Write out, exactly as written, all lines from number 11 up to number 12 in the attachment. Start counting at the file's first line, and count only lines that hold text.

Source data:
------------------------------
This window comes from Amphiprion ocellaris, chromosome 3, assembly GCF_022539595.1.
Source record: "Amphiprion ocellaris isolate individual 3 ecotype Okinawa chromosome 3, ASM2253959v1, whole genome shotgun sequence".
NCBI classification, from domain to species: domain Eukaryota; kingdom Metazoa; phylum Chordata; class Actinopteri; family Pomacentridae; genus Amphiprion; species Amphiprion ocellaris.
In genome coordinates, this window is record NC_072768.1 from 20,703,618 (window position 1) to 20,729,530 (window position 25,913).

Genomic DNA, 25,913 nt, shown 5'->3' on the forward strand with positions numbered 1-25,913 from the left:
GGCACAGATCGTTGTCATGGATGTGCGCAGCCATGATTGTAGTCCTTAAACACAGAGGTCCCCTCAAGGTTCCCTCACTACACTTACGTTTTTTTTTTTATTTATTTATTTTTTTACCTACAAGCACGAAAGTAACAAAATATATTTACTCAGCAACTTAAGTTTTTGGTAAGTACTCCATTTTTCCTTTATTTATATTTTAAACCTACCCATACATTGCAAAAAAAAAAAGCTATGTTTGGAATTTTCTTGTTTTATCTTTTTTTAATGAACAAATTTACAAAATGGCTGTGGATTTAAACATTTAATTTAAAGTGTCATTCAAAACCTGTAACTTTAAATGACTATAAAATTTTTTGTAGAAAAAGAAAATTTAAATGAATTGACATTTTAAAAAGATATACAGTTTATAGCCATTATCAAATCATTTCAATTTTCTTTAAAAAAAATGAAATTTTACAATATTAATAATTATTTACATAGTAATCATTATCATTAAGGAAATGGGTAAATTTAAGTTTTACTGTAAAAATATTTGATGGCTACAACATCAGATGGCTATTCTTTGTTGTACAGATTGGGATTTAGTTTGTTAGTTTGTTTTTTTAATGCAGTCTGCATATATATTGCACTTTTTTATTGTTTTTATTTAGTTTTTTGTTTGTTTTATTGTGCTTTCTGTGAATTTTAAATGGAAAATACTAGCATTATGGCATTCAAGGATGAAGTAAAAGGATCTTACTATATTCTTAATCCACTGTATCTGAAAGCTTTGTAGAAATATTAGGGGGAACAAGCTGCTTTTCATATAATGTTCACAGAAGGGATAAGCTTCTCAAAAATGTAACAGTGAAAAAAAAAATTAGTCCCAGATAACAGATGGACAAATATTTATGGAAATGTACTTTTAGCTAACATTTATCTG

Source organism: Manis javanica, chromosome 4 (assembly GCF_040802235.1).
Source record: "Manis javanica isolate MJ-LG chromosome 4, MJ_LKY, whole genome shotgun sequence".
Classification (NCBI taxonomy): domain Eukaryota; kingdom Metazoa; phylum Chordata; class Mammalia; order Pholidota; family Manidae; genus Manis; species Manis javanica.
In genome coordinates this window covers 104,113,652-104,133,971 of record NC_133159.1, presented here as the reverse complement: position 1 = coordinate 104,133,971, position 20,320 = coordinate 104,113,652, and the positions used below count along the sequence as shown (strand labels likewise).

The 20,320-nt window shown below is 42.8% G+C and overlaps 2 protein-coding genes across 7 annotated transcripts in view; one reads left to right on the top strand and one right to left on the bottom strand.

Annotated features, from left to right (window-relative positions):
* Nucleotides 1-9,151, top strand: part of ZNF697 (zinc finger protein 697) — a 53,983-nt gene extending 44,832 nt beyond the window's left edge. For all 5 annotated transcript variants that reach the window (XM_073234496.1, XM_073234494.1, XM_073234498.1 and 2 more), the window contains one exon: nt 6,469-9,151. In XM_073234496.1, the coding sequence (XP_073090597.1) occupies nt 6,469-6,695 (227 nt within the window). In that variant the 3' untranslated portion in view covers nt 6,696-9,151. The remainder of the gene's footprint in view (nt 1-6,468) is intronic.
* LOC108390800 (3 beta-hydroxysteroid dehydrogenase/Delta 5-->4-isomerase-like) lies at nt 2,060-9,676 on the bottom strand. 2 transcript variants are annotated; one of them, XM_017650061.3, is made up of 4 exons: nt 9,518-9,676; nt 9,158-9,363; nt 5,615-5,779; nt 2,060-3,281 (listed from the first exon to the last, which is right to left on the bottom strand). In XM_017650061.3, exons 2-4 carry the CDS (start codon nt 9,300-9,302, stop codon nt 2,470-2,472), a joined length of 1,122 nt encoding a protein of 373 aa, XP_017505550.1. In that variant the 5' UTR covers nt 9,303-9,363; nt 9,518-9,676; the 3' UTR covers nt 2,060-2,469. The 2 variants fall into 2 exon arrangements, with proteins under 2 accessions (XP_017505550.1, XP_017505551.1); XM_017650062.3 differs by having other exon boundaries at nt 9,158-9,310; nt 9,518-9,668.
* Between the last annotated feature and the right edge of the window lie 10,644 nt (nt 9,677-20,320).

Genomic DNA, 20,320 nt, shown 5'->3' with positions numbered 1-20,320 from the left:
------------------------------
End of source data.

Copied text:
The 20,320-nt window shown below is 42.8% G+C and overlaps 2 protein-coding genes across 7 annotated transcripts in view; one reads left to right on the top strand and one right to left on the bottom strand.

Annotated features, from left to right (window-relative positions):